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Opportunities for soil sustainability in Europe
Putten, W.H. van der; Ramirez, Kelly S. ; Poesen, Jean ; Winding, A. ; Lemanceau, Philippe ; Lisa, Lenka ; Simek, Miloslaw ; Moora, M. ; Setala, Heikki ; Zaitsev, A. ; Economou-Eliopoulos, Maria ; Hornung, E. ; Wall, David ; Angelis, P. de; Lipiec, Jerzy ; Briones, M.J.I. ; Hedlund, Katarina ; Heijden, M. ; Six, Johan ; Bardgett, Richard D. ; Powlson, D. ; Goulding, K. ; Norton, Michael - \ 2018
European Academies Science Advisory Council (EASAC) (EASAC policy report 36) - ISBN 9783804738980 - 48 p.
An overview of fertilizer-P recommendations in Europe: soil testing, calibration and fertilizer recommendations
Jordan-Meille, L. ; Rubaek, G.H. ; Ehlert, P.A.I. ; Genot, V. ; Hofman, G. ; Goulding, K. ; Recknagel, J. ; Provolo, G. ; Barraclough, P. - \ 2012
Soil Use and Management 28 (2012)4. - ISSN 0266-0032 - p. 419 - 435.
available phosphorus - i test - phosphate - eutrophication - adsorption - management - hungary - systems - crops - olsen
The procedure for applying phosphorus (P) fertilizer to soil can be divided into three consecutive steps: (i) Measurement of soil-P availability, (ii) calibration of the soil-P fertility level and (iii) estimation of the recommended P dose. Information on each of these steps was obtained for 18 European countries and regions with the aim of comparing P fertilizer recommendation systems at the European scale. We collected information on P fertilizer recommendations through conventional or grey literature, and personal contacts with researchers, laboratories and advisory services. We found much variation between countries for each of the three steps: There are more than 10 soil-P tests currently in use, apparent contradictions in the interpretation of soil-P test values and more than 3-fold differences in the P fertilizer recommendations for similar soil-crop situations. This last result was confirmed by conducting a simple experimental inter-laboratory comparison. Moreover, soil properties (pH, clay content) and crop species characteristics (P responsiveness) are used in some countries in the calibration and recommendation steps, but in different ways. However, there are also common characteristics: soil-P availability is determined in all countries by extraction with chemical reagents and the calibration of the soil-P test values, and the fertilizer recommendations are based on the results from empirical field trials. Moreover, the fertilizer recommendations are nearly all based on the amount of P exported in the crops. As long as rational scientific and theoretical backgrounds are lacking, there is no point in trying to synchronize the different chemical methods used. We therefore call for a mechanistic approach in which the processes involved in plant P nutrition are truly reproduced by a single standard method or simulated by sorption-desorption models.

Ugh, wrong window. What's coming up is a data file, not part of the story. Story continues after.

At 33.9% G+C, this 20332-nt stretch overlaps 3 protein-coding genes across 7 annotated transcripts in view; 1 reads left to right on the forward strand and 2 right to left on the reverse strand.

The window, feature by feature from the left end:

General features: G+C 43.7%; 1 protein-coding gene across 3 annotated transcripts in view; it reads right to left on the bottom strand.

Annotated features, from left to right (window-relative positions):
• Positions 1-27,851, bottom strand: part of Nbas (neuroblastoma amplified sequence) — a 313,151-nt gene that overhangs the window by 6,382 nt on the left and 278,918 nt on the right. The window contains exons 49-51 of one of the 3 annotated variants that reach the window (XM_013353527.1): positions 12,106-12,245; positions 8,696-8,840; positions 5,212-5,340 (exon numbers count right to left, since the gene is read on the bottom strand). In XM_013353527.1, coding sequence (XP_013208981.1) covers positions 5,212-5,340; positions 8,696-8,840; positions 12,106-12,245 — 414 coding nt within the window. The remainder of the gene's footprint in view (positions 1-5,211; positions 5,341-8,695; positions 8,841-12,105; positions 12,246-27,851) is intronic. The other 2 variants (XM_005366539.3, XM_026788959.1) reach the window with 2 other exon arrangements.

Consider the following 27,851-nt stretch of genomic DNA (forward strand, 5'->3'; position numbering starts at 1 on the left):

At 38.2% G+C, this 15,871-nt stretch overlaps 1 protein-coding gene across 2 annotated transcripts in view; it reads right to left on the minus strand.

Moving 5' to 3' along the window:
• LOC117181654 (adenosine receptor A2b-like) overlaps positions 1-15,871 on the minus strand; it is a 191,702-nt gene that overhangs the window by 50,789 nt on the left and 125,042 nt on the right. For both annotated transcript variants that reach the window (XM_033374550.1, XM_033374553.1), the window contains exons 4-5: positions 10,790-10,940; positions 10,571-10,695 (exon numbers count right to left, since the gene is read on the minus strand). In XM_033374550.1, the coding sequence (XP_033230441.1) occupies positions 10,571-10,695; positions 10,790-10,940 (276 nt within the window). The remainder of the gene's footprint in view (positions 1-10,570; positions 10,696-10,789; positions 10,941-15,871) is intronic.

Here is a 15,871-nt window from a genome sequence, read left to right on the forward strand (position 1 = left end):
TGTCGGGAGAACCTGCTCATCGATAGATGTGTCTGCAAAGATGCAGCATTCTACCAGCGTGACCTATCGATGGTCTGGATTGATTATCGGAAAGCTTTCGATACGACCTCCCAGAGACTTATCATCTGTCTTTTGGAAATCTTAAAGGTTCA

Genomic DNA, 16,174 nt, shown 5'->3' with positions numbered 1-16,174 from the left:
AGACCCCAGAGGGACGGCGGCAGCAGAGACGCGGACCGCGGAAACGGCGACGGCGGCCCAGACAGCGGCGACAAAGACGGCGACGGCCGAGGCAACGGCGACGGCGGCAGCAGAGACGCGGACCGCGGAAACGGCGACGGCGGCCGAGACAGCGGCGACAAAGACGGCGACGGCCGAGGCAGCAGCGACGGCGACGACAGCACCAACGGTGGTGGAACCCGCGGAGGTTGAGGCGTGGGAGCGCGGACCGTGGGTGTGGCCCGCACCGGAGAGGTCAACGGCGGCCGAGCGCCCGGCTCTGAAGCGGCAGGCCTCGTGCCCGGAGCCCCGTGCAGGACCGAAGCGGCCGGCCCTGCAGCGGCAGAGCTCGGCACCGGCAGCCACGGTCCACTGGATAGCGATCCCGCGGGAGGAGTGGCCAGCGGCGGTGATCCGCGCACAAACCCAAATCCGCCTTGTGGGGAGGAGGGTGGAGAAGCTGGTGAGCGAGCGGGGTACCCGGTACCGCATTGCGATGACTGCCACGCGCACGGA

Seed dispersal by fishes in tropical and temperate fresh waters: The growing evidence
Horn, M.H. ; Correa, S.B. ; Parolin, P. ; Pollux, B.J.A. ; Anderson, J.T. ; Lucas, C. ; Widmann, P. ; Tjiu, A. ; Galetti, M. ; Goulding, M. - \ 2011
Acta Oecologica-International Journal of Ecology 37 (2011)6. - ISSN 1146-609X - p. 561 - 577.
zambezi river floodplain - carp cyprinus-carpio - common carp - colossoma-macropomum - rain-forest - piaractus-mesopotamicus - submerged macrophytes - amazonian floodplains - potential dispersal - systematic revision